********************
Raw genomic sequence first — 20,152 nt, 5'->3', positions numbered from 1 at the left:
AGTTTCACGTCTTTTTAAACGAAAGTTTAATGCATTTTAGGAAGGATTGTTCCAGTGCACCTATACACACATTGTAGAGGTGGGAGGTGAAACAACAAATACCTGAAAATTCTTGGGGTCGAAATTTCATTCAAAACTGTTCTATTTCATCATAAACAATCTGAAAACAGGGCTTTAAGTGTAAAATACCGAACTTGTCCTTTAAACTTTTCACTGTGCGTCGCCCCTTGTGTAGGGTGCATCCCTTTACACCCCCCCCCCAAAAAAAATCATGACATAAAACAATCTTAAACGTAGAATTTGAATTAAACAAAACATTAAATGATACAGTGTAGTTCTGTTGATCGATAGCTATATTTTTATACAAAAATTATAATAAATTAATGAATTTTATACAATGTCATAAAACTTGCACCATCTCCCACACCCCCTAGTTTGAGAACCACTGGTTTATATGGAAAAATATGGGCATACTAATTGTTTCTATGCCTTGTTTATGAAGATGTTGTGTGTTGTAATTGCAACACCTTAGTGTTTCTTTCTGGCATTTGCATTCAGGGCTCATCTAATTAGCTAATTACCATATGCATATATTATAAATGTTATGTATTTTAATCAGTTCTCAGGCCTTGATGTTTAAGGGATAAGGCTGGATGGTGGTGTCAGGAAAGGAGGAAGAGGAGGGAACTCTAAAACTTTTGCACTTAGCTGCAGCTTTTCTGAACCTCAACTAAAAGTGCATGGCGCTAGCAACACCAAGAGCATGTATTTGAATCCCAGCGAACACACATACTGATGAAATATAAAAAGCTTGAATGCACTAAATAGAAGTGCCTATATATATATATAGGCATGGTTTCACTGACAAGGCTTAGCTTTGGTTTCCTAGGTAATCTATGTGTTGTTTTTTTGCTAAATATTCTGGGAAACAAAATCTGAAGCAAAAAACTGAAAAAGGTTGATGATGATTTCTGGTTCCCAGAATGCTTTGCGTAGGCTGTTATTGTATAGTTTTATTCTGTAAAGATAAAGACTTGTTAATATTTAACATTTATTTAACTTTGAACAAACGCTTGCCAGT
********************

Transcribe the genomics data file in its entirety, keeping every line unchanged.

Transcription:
Raw genomic sequence first — 20,152 nt, 5'->3', positions numbered from 1 at the left:
AGTTTCACGTCTTTTTAAACGAAAGTTTAATGCATTTTAGGAAGGATTGTTCCAGTGCACCTATACACACATTGTAGAGGTGGGAGGTGAAACAACAAATACCTGAAAATTCTTGGGGTCGAAATTTCATTCAAAACTGTTCTATTTCATCATAAACAATCTGAAAACAGGGCTTTAAGTGTAAAATACCGAACTTGTCCTTTAAACTTTTCACTGTGCGTCGCCCCTTGTGTAGGGTGCATCCCTTTACACCCCCCCCCCAAAAAAAATCATGACATAAAACAATCTTAAACGTAGAATTTGAATTAAACAAAACATTAAATGATACAGTGTAGTTCTGTTGATCGATAGCTATATTTTTATACAAAAATTATAATAAATTAATGAATTTTATACAATGTCATAAAACTTGCACCATCTCCCACACCCCCTAGTTTGAGAACCACTGGTTTATATGGAAAAATATGGGCATACTAATTGTTTCTATGCCTTGTTTATGAAGATGTTGTGTGTTGTAATTGCAACACCTTAGTGTTTCTTTCTGGCATTTGCATTCAGGGCTCATCTAATTAGCTAATTACCATATGCATATATTATAAATGTTATGTATTTTAATCAGTTCTCAGGCCTTGATGTTTAAGGGATAAGGCTGGATGGTGGTGTCAGGAAAGGAGGAAGAGGAGGGAACTCTAAAACTTTTGCACTTAGCTGCAGCTTTTCTGAACCTCAACTAAAAGTGCATGGCGCTAGCAACACCAAGAGCATGTATTTGAATCCCAGCGAACACACATACTGATGAAATATAAAAAGCTTGAATGCACTAAATAGAAGTGCCTATATATATATATAGGCATGGTTTCACTGACAAGGCTTAGCTTTGGTTTCCTAGGTAATCTATGTGTTGTTTTTTTGCTAAATATTCTGGGAAACAAAATCTGAAGCAAAAAACTGAAAAAGGTTGATGATGATTTCTGGTTCCCAGAATGCTTTGCGTAGGCTGTTATTGTATAGTTTTATTCTGTAAAGATAAAGACTTGTTAATATTTAACATTTATTTAACTTTGAACAAACGCTTGCCAGT